I am very grateful to so many noble Lords for participating in the debate on this important subject. I had something to say about what the noble Baroness, Lady Walmsley, said but I have forgotten what it was. I hope that we shall move forward on these issues from one Bill to the next. On that basis, I beg leave to withdraw the amendment.
Amendment 1 withdrawn.
Amendments 2 and 3 not moved.
Clause 1 : Free of charge early years provision
Moved by Baroness Hughes of Stretford
4: Clause 1, page 2, line 8, at end insert-
"( ) Regulations under subsections (1) of (2) may not, following their first use, specify a reduction in the total number of hours of early years provision available to each child that a local authority must secure free of charge."
My Lords, Amendment 4 relates to the early education provision for three and four year-olds and now for two year-olds. Amendment 5 relates to Sure Start children's centres, on which we have already briefly touched. As it stands, the clause makes it possible to include in statutory regulation the provision of free early years provision for children of two years of age from disadvantaged backgrounds. I want to start by saying how genuinely I welcome the extension of this provision for disadvantaged two year-olds. This was started by the previous Labour Government initially giving places to 12,000 two year-olds with a long-term goal of free places for all two year-olds, and building on the offer for three and four year-olds. I very much welcome the Government's decision to continue that process.
As it stands, the Bill gives the Secretary of State new powers to decide, through regulation, how much early years provision should take place and when it must be made available. This amendment aims to ensure that any changes in the scope of that regulation-making power can only be used to increase provision above that which already exists, and not to reduce it. The amendment would mean that moves by any future Government to reduce early years entitlements would have to come before Parliament as a whole and could not simply be done through regulation alone. I tabled a similar but not identical amendment in Committee, and I was grateful for the advice of the Minister that its wording could have reduced the flexibility available for parents. That was not my intention.
I come back with this amendment not because I doubt the sincerity of the Minister or even the current Government in their commitment to continue and, if possible, build on this early years provision. Noble Lords have identified it as important; having children in early years education and childcare allows for opportunities on, for example, early intervention, assessment and parenting. I do not doubt the Government's sincerity, but we do not know what a future Government might do. More importantly, there are two reasons why this provision should be included. First, families need and deserve the certainty that this provision will continue, and that if it changes it will only increase, without Parliament having to consider it again. That is important for families. Secondly, and relatedly, I would like to enshrine this provision, as far as possible, with the same or equivalent status as that of schooling from the age of five, because that would underline and would state powerfully the importance of early years provision. In other words, it is a provision that parents can expect will continue-and that Governments will continue to provide-for children aged two, three and four. It is for that reason that I hope, with the changes I have made to the amendment, that the Minister might accept it on this occasion.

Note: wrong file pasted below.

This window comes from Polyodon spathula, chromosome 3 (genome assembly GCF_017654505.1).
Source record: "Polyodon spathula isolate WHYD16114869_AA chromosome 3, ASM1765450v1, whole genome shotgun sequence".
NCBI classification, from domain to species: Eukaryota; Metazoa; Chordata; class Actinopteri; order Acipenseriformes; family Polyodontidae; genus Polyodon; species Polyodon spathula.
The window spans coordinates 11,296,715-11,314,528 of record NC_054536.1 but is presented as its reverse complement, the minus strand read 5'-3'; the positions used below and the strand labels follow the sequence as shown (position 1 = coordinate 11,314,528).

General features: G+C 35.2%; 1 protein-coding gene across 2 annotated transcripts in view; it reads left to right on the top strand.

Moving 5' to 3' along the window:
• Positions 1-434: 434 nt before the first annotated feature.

I turn now to Amendment 5. We rehearsed the arguments about the importance of Sure Start briefly yesterday in Questions, and we debated it in Committee. I make no apology for returning to this but I realise, from the Minister's earlier statement, that he is unlikely to accept this amendment. I nevertheless say that what the previous Government managed to do-and I think this Government are in support in principle-was establish a new framework of services for parents and the under-fives, through a national network of children's centres, one in every locality. Not every centre has the same services; in disadvantaged areas there are more extensive services than in others. They are, however, a focus for the integration of services such as children's social services, early education and health services. We aspire to early identification of children and families in difficulty in a universal, non-stigmatising service that will enable the centre to identify and reach out to families who need support, as well as offering other opportunities-such as play activities-that all families can take advantage of. Having established this national network, it would be a retrograde step to let it crumble. My concern is that it is crumbling.
I have brought forward this amendment to reinstate the qualification requirements which the Government have removed. As with teaching, we know that the quality of early years provision in particular is absolutely fundamental, and that the quality of the provision is fundamental to having a positive impact on children. It would also reinstate ring-fencing of the funding for Sure Start centres.